Includes two diaries kept by James Babbitt from 1917 to 1919 which describe the work of emergency relief in France beginning with the departure of Dr. Babbitt and 54 men from Haverford College in August 1917 and through the establishment and operation of a hospital in France; weekly hospital reports from August 1918; and photographs.
This collection includes photographs from WWI Europe. Photographs include those taken on the ship to Europe, at a hospital in France, and at a number of battlefields throughout Europe. This volume includes graphic images of war casualties.
Waring provided food and aid under the direction of Friends' War Victims Relief Committee in France in 1918. In 1919, she worked for the American Friends Service Committee in Austria and Germany, while in the 1920s she did relief work in Poland and Russia.
The collection includes primarily letters of Joseph Haines to his father, William H. Haines, dated 1917-1921, reporting on conditions in France during World War I and giving detailed accounts of a day's activities for Haines working for the Reconstruction Unit of the American Friends Service Committee. There is also a single folder of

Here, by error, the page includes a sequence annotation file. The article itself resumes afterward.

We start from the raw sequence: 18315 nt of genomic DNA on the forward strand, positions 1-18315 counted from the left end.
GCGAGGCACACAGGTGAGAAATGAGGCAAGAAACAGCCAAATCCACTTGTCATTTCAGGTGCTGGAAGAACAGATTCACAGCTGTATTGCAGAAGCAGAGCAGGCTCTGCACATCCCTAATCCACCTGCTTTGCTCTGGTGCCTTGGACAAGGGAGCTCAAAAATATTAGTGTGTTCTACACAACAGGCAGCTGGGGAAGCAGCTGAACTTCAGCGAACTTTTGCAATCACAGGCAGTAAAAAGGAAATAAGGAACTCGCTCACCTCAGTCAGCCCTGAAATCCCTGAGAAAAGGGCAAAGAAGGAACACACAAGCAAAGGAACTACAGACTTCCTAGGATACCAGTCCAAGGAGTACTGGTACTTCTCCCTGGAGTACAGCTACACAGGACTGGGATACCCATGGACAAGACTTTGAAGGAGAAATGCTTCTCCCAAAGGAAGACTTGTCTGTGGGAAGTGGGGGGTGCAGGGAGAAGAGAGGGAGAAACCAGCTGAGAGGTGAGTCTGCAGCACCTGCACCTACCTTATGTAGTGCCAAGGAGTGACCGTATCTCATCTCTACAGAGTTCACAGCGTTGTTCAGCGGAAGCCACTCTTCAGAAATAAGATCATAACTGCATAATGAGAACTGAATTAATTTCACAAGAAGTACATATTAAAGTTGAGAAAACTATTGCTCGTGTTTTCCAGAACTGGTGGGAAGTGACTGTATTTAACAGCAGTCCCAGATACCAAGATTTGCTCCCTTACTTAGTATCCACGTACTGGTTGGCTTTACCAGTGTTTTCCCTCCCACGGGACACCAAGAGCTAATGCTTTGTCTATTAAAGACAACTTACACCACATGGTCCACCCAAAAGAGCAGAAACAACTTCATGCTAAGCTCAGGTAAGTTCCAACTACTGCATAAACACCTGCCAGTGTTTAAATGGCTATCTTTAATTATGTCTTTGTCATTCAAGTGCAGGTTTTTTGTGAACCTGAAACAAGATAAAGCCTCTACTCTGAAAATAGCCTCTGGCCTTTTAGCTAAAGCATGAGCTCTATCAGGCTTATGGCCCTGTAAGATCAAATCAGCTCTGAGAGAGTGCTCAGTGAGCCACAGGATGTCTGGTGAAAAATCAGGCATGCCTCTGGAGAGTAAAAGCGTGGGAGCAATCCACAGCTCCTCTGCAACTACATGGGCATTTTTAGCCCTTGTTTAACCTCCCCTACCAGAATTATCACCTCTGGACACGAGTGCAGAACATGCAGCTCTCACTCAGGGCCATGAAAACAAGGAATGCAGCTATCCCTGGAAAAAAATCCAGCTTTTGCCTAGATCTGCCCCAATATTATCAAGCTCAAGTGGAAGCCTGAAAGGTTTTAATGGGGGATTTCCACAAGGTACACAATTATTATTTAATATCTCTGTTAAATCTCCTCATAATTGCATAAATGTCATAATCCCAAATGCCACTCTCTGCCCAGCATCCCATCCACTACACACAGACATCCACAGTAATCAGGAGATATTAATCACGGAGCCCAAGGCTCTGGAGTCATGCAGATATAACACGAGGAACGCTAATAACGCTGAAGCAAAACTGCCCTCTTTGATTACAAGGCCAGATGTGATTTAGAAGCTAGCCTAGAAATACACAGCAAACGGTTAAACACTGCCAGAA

newspaper clippings related to World War I.
Correspondence from Potts to his wife, Ethel while he was traveling with the American Friends Service Committee during 1920. Also included are three
photographs of the German unit of the American Friends Service Committee.
Letter addressed to Thomas Rhoads. It asks if he would like to attend a lecture by Edward Rice (Haverford class of 1914), who had been working for 6 months with the Friends Ambulance Unit composed mainly of members of Fellowship of Reconciliation.
Reconstruction: Pictures of the Work of the Friends' War Victims Relief Expedition in France
Gilbert MacMaster (1869-1967), a Quaker, went to Germany in 1919 under the aegis of the American Friends Service Committee to work in child feeding. In 1925, he arranged the first peace conference between Poland and Germany, again under the auspices of the A.F.S.C. During the 1930s, MacMaster was active on behalf of Germans in prison and Jews in concentration camps. In 1946, he organized sending food parcels to Germany for Quakers and others.